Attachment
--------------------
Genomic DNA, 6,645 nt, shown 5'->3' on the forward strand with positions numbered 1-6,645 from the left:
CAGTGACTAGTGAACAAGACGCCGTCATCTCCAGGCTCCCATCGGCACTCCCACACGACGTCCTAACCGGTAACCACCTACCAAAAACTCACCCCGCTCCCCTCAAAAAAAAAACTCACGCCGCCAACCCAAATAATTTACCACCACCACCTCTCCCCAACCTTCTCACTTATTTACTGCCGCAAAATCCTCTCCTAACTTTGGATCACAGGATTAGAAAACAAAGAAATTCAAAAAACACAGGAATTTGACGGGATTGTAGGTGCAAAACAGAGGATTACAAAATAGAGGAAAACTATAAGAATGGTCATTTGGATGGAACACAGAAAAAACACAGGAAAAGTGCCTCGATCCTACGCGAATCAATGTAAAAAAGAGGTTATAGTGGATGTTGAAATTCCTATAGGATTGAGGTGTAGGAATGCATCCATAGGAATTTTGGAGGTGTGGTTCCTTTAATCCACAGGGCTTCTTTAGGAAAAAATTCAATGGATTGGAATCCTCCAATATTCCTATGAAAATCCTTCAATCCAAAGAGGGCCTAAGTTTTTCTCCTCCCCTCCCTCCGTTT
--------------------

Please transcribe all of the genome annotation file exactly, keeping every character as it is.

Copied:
Genomic DNA, 6,645 nt, shown 5'->3' on the forward strand with positions numbered 1-6,645 from the left:
CAGTGACTAGTGAACAAGACGCCGTCATCTCCAGGCTCCCATCGGCACTCCCACACGACGTCCTAACCGGTAACCACCTACCAAAAACTCACCCCGCTCCCCTCAAAAAAAAAACTCACGCCGCCAACCCAAATAATTTACCACCACCACCTCTCCCCAACCTTCTCACTTATTTACTGCCGCAAAATCCTCTCCTAACTTTGGATCACAGGATTAGAAAACAAAGAAATTCAAAAAACACAGGAATTTGACGGGATTGTAGGTGCAAAACAGAGGATTACAAAATAGAGGAAAACTATAAGAATGGTCATTTGGATGGAACACAGAAAAAACACAGGAAAAGTGCCTCGATCCTACGCGAATCAATGTAAAAAAGAGGTTATAGTGGATGTTGAAATTCCTATAGGATTGAGGTGTAGGAATGCATCCATAGGAATTTTGGAGGTGTGGTTCCTTTAATCCACAGGGCTTCTTTAGGAAAAAATTCAATGGATTGGAATCCTCCAATATTCCTATGAAAATCCTTCAATCCAAAGAGGGCCTAAGTTTTTCTCCTCCCCTCCCTCCGTTT